The trimmed sequences were assigned taxonomically via alignment with the EzTaxon-e database which includes not only species within the formal nomenclatural system, but also phylotypes that represent both cultured and uncultured entries in the GenBank public database [31]. Sequences with identity scores >97% were resolved at the species level, between 97% and 94% at the genus level, between 94% and 90% at the family level, between 90% and 85% at the order level, between 85% and 80% at the class level and between 80% and 75% at the phylum level based on EzTaxon-e [31]. If the similarity was below the cutoff value, the read was assigned to an “unclassified” group.

The beta diversity measure was calculated in order to compare between pairs of taxonomic communities using the MOTHUR software. All taxa found in one or both samples were placed on a phylogenetic tree. The UniFrac algorithm calculated the distance between two samples as the ratio of the sum of branch lengths leading to taxa from both samples to the sum of all branch lengths leading to all taxa [32]. The Unweighted Pair Group Method with Arithmetic Mean (UPGMA) [33] was used to cluster the pairwise distances of the samples, which indicates samples sharing community structures shown in a dendrogram. Phylogenetic distances between samples were also visualized with principal coordinate analysis (PCoA) as previously described [34].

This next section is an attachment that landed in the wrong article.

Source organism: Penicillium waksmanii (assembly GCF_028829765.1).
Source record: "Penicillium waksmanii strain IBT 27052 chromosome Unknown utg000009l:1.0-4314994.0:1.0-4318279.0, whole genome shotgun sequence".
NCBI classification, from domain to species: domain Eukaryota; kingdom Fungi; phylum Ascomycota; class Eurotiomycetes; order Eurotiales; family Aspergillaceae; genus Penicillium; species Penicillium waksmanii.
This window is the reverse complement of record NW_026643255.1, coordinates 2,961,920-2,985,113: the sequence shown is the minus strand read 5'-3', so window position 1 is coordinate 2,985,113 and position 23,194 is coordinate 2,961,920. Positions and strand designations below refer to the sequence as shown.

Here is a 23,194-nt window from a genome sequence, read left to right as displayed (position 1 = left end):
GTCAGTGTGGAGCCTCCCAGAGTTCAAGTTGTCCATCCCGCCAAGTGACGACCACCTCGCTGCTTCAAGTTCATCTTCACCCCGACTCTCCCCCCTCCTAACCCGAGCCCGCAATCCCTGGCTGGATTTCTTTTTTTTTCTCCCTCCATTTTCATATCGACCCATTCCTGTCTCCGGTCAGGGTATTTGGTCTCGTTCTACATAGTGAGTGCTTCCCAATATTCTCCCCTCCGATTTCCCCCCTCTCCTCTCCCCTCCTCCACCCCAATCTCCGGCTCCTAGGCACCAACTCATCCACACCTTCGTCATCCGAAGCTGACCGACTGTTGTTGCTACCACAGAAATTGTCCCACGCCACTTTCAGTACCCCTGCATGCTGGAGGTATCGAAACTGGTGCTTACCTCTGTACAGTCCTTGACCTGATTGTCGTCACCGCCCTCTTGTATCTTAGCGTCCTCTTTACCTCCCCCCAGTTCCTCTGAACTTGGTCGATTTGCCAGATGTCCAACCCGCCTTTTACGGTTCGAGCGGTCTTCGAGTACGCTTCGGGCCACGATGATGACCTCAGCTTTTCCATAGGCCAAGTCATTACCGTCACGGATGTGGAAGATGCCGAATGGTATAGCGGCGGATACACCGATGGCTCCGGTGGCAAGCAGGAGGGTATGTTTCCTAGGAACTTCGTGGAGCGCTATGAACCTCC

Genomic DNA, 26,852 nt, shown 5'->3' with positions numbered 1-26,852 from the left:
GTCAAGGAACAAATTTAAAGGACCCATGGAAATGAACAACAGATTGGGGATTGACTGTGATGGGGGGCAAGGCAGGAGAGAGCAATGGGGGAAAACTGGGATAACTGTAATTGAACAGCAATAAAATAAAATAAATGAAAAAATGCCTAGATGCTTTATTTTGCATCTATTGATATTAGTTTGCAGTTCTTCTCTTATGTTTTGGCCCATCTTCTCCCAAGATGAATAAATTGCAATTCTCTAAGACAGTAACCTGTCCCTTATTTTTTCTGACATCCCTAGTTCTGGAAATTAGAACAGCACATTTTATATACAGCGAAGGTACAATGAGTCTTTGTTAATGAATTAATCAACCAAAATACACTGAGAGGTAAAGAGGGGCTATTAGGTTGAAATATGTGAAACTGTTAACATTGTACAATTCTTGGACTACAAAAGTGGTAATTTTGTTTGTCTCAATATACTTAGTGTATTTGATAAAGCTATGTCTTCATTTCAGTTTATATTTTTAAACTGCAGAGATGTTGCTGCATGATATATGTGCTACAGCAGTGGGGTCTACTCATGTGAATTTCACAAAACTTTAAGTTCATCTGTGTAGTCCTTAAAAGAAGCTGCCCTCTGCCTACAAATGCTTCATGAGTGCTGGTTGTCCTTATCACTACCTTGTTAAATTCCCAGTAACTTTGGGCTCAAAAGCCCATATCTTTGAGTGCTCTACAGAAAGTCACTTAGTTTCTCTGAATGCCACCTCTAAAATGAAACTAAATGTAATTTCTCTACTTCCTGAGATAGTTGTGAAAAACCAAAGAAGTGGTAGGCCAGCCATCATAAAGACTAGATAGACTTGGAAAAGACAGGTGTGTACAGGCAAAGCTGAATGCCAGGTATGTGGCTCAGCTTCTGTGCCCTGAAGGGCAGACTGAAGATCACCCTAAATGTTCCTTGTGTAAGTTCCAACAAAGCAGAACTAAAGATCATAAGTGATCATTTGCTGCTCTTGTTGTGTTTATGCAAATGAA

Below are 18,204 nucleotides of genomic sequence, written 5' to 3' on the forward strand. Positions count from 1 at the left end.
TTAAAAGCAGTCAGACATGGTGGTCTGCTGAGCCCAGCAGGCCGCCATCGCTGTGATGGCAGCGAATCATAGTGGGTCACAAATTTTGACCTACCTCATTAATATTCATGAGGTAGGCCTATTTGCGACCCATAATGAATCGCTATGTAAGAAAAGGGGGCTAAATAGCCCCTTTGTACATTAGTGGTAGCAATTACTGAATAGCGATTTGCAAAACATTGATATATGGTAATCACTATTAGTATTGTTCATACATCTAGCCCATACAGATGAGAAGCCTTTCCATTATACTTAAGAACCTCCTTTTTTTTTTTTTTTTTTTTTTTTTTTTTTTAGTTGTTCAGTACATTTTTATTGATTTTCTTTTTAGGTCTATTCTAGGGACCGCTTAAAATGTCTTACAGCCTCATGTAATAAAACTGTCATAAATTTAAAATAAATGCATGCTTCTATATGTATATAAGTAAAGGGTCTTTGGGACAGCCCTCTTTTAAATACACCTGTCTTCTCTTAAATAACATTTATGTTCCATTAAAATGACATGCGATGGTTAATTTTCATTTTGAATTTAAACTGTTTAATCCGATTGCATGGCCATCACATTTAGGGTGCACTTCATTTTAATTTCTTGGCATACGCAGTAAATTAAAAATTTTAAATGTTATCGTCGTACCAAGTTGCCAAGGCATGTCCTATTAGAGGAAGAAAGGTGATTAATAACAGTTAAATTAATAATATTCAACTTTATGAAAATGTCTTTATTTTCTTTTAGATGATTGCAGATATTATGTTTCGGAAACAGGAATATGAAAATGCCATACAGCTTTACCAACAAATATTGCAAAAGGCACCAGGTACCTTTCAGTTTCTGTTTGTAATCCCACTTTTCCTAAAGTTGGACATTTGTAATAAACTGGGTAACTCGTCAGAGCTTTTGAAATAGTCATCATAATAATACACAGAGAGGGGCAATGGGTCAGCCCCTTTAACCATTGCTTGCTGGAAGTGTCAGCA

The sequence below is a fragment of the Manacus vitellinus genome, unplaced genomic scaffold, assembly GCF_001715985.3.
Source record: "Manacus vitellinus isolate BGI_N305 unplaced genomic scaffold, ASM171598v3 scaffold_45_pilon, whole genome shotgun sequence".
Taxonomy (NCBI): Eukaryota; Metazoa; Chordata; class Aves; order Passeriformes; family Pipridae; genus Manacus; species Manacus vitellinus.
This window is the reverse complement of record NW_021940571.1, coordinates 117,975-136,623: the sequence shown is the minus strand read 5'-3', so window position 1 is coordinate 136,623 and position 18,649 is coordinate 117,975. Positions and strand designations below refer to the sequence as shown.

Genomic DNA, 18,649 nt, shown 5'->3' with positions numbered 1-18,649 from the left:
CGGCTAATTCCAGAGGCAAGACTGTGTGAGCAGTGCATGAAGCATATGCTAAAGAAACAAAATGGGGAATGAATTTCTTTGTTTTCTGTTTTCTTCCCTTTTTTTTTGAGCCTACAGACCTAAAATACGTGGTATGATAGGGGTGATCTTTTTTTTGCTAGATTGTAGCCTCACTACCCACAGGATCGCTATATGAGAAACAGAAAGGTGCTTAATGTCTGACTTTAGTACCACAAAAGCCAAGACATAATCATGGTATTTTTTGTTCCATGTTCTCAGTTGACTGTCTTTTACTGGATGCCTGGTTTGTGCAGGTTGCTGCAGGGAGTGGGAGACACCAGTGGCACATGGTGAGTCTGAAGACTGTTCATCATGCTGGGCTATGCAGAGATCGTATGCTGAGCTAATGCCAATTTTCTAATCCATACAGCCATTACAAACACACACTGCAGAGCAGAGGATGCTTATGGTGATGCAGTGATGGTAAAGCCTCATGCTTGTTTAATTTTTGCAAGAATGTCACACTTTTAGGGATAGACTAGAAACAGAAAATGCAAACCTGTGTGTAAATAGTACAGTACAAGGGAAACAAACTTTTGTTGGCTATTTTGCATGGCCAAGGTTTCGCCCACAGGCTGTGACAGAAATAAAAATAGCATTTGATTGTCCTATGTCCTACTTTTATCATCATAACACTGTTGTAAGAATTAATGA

For calculation of alpha diversity measures, sequences were clustered and assigned to operational taxonomic units (OTUs) using the CD-HIT algorithm [35]. The OTUs were inputted into the MOTHUR software [36] to generate diversity indexes such as rarefaction curves [37] and ACE richness estimator [38]. Rarefaction curves showed the OTUs observed as a function of the sampling effort, showing that a steep slope represents a large portion of the species diversity not yet sampled. The ACE richness estimator predicts the species richness based on the number of rarely occurring OTUs.